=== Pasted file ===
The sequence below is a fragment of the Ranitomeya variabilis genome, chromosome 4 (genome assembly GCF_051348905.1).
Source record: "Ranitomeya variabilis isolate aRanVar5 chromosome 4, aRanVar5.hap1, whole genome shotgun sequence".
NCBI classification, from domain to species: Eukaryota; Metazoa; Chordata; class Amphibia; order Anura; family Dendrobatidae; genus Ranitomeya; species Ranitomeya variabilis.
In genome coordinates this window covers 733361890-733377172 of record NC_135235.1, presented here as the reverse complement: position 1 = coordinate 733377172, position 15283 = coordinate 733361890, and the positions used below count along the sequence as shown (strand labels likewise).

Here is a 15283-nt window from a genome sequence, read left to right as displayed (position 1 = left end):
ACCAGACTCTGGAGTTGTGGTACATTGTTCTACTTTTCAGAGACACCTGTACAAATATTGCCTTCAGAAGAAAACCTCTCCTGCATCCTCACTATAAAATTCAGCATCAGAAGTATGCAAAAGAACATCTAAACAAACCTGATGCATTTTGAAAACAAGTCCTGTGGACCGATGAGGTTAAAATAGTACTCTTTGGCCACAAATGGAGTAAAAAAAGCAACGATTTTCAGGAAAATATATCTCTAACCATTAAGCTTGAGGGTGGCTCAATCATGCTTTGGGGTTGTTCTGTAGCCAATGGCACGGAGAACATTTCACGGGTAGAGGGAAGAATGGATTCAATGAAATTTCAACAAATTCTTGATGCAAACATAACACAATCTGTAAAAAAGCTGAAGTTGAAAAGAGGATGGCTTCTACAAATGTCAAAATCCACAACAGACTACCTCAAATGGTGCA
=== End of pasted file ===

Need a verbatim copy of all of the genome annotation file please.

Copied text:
The sequence below is a fragment of the Ranitomeya variabilis genome, chromosome 4 (genome assembly GCF_051348905.1).
Source record: "Ranitomeya variabilis isolate aRanVar5 chromosome 4, aRanVar5.hap1, whole genome shotgun sequence".
NCBI classification, from domain to species: Eukaryota; Metazoa; Chordata; class Amphibia; order Anura; family Dendrobatidae; genus Ranitomeya; species Ranitomeya variabilis.
In genome coordinates this window covers 733361890-733377172 of record NC_135235.1, presented here as the reverse complement: position 1 = coordinate 733377172, position 15283 = coordinate 733361890, and the positions used below count along the sequence as shown (strand labels likewise).

Here is a 15283-nt window from a genome sequence, read left to right as displayed (position 1 = left end):
ACCAGACTCTGGAGTTGTGGTACATTGTTCTACTTTTCAGAGACACCTGTACAAATATTGCCTTCAGAAGAAAACCTCTCCTGCATCCTCACTATAAAATTCAGCATCAGAAGTATGCAAAAGAACATCTAAACAAACCTGATGCATTTTGAAAACAAGTCCTGTGGACCGATGAGGTTAAAATAGTACTCTTTGGCCACAAATGGAGTAAAAAAAGCAACGATTTTCAGGAAAATATATCTCTAACCATTAAGCTTGAGGGTGGCTCAATCATGCTTTGGGGTTGTTCTGTAGCCAATGGCACGGAGAACATTTCACGGGTAGAGGGAAGAATGGATTCAATGAAATTTCAACAAATTCTTGATGCAAACATAACACAATCTGTAAAAAAGCTGAAGTTGAAAAGAGGATGGCTTCTACAAATGTCAAAATCCACAACAGACTACCTCAAATGGTGCA